Electronic timing guidelines for
judges & clubs
timing has already been used this year at quite a few shows around the UK. Altogether the
Tarytimer system has been booked by more than 40 clubs for shows stretching from Longleat to
Aberdeen and Pembroke. Developer Martin Pollard reports that the general handler reaction has
been the best that can be hoped i.e. complete, seamless and immediate assimilation. It's as if
it has always been there. Time and time again... and again... and again.
One attribute that
Martin didn't predict is that throughput has gone up, some reckon by 20%. Manual timers often
have to walk from start to far finish, then back again to tell the scribe the time. The time is
presented to the scribe in easy to read digits, not a voice sometimes difficult to hear above
the usual din. Shows are finishing earlier, again not presenting as an obvious virtue, but not
lost on some club managers. With Taryntiming judges set finishes much farther away than with
manual timing. This must predicate more varied and better (?) courses.
We are servicing well
over 40 shows stretching from Longleat to Aberdeen to Pembroke and now have six regional reps.
How to use
For anyone who will be using electronic
timing for the first time, here are some guidelines for judges, ring parties and clubs, written
by Chris Smith and based on her experience as a judge. Martin Pollard has added a few extra
points to her article, some of which have arisen from taking round timing to Shows in 2000.
Taryntimer timing is accurate, reliable, easy to set up, and extremely simple to
use. However, there are some factors which should be taken into account when designing your
course if you wish to avoid some of the pitfalls. The following guidelines may help you to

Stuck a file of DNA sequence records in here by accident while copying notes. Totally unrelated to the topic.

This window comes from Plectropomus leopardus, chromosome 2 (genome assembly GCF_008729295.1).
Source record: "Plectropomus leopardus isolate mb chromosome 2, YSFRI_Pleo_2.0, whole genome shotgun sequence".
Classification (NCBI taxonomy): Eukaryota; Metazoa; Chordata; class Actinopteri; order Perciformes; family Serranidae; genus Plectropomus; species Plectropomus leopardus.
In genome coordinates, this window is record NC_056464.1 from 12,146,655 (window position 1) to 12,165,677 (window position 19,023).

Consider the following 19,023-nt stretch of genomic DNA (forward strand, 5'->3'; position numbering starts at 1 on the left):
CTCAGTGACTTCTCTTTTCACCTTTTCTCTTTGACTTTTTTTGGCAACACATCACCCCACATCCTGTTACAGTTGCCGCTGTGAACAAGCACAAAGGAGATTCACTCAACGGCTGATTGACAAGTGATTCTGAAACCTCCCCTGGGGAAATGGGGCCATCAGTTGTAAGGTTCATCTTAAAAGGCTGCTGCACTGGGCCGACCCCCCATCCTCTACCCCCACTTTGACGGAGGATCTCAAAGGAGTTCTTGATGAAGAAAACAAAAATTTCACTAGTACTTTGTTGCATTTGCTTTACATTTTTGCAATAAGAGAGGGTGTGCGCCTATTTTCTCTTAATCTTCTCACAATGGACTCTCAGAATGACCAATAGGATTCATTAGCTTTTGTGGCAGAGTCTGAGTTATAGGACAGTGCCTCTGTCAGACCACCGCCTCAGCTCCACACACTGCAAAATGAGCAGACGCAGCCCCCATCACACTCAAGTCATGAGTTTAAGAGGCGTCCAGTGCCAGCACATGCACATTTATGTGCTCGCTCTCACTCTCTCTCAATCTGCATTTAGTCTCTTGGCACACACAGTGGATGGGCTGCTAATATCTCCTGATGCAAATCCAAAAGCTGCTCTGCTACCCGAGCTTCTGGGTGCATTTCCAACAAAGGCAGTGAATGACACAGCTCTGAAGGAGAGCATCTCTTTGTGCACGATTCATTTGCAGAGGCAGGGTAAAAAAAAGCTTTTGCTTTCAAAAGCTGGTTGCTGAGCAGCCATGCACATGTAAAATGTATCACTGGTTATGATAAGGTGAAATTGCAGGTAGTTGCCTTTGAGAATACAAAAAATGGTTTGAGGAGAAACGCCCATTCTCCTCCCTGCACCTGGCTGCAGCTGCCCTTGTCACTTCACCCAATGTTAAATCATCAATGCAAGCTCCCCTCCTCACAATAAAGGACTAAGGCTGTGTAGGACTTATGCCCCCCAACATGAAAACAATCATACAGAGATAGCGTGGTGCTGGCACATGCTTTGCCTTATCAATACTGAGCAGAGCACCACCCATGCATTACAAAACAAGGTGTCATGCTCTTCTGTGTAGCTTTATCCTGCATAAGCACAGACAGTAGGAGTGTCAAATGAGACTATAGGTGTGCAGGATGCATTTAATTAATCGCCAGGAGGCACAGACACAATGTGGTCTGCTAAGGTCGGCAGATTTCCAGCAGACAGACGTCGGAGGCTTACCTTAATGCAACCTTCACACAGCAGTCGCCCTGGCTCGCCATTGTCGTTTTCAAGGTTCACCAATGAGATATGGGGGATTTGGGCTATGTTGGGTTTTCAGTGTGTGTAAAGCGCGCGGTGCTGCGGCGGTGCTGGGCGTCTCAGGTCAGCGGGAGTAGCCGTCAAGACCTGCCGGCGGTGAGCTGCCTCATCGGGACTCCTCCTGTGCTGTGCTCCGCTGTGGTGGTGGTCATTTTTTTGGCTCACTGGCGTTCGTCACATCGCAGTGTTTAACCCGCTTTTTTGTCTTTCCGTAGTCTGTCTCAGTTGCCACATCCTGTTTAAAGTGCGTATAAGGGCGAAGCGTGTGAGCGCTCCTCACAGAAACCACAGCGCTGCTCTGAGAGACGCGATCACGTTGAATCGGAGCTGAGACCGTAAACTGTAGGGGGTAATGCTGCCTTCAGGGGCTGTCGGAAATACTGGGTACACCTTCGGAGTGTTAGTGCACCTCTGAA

achieve a class which runs smoothly and gives you a hassle free day!
Factors affecting course design.
Electronic timing substantially decreases the time it
takes to get through a class. In order to make use of it to the best advantage it is
essential to have a separate start and finish.
Ideally the timing heads are best positioned at the wings
of your first and last jumps. Other obstacles may be used, see below.
A good straight start and finish is preferable to avoid
problems associated with dogs running outside the beam.
In particular avoid
inviting a ‘run by’ with your first obstacle, as you will not be able to fault this
because the time will not have started. In certain classes it may be helpful to put an extra
pole on the start jump.
Don’t use the
finish jump twice in the course as going over the finish jump will stop the clock. The start
jump can be used more than once.
You can have the timing mounts standing alone as a start
or finish line, but there is a maximum distance they can be separated, and this can lead to
problems of dogs running outside the beam or handlers running through the beam before the
Although jumps are the ideal start and finish obstacles,
frame (open or close) tyres, and tunnels can be used.
Weaves can give handling problems; long jumps are fine for starts but some dogs jump
over the beams when finishing; lollipop tyres cannot be used as the timing heads confuse the
Pairs and teams. At the moment* pairs can only be run if two ‘finish’
jumps are used; the first dog jumps over an untimed jump into the box, the second dog